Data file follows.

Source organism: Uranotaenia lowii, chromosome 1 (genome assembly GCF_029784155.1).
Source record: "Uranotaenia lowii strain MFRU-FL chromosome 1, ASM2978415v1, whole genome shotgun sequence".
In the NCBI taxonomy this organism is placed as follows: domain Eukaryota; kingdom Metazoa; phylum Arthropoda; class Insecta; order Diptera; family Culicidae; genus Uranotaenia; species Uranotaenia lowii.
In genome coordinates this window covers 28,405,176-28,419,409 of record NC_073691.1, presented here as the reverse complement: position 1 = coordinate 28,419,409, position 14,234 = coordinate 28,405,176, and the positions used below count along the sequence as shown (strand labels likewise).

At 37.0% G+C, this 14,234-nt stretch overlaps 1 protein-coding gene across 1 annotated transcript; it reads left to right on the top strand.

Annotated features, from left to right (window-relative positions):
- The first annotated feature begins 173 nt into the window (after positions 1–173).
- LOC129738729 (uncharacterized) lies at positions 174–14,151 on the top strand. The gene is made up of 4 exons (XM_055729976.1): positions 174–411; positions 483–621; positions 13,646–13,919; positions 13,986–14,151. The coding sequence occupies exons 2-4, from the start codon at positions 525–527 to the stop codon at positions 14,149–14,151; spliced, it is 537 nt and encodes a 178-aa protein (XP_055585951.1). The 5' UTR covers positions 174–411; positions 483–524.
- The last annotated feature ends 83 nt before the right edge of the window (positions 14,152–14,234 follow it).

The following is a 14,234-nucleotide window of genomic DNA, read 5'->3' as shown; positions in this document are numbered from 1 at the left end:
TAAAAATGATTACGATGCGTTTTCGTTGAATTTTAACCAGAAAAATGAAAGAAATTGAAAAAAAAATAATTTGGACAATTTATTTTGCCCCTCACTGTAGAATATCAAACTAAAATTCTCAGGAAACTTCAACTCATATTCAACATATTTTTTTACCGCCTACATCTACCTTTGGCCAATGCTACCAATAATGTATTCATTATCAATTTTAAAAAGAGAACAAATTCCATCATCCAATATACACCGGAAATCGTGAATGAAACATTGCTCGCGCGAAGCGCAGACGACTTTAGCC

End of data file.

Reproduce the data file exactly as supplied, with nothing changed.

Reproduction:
Source organism: Uranotaenia lowii, chromosome 1 (genome assembly GCF_029784155.1).
Source record: "Uranotaenia lowii strain MFRU-FL chromosome 1, ASM2978415v1, whole genome shotgun sequence".
In the NCBI taxonomy this organism is placed as follows: domain Eukaryota; kingdom Metazoa; phylum Arthropoda; class Insecta; order Diptera; family Culicidae; genus Uranotaenia; species Uranotaenia lowii.
In genome coordinates this window covers 28,405,176-28,419,409 of record NC_073691.1, presented here as the reverse complement: position 1 = coordinate 28,419,409, position 14,234 = coordinate 28,405,176, and the positions used below count along the sequence as shown (strand labels likewise).

At 37.0% G+C, this 14,234-nt stretch overlaps 1 protein-coding gene across 1 annotated transcript; it reads left to right on the top strand.

Annotated features, from left to right (window-relative positions):
- The first annotated feature begins 173 nt into the window (after positions 1–173).
- LOC129738729 (uncharacterized) lies at positions 174–14,151 on the top strand. The gene is made up of 4 exons (XM_055729976.1): positions 174–411; positions 483–621; positions 13,646–13,919; positions 13,986–14,151. The coding sequence occupies exons 2-4, from the start codon at positions 525–527 to the stop codon at positions 14,149–14,151; spliced, it is 537 nt and encodes a 178-aa protein (XP_055585951.1). The 5' UTR covers positions 174–411; positions 483–524.
- The last annotated feature ends 83 nt before the right edge of the window (positions 14,152–14,234 follow it).

The following is a 14,234-nucleotide window of genomic DNA, read 5'->3' as shown; positions in this document are numbered from 1 at the left end:
TAAAAATGATTACGATGCGTTTTCGTTGAATTTTAACCAGAAAAATGAAAGAAATTGAAAAAAAAATAATTTGGACAATTTATTTTGCCCCTCACTGTAGAATATCAAACTAAAATTCTCAGGAAACTTCAACTCATATTCAACATATTTTTTTACCGCCTACATCTACCTTTGGCCAATGCTACCAATAATGTATTCATTATCAATTTTAAAAAGAGAACAAATTCCATCATCCAATATACACCGGAAATCGTGAATGAAACATTGCTCGCGCGAAGCGCAGACGACTTTAGCC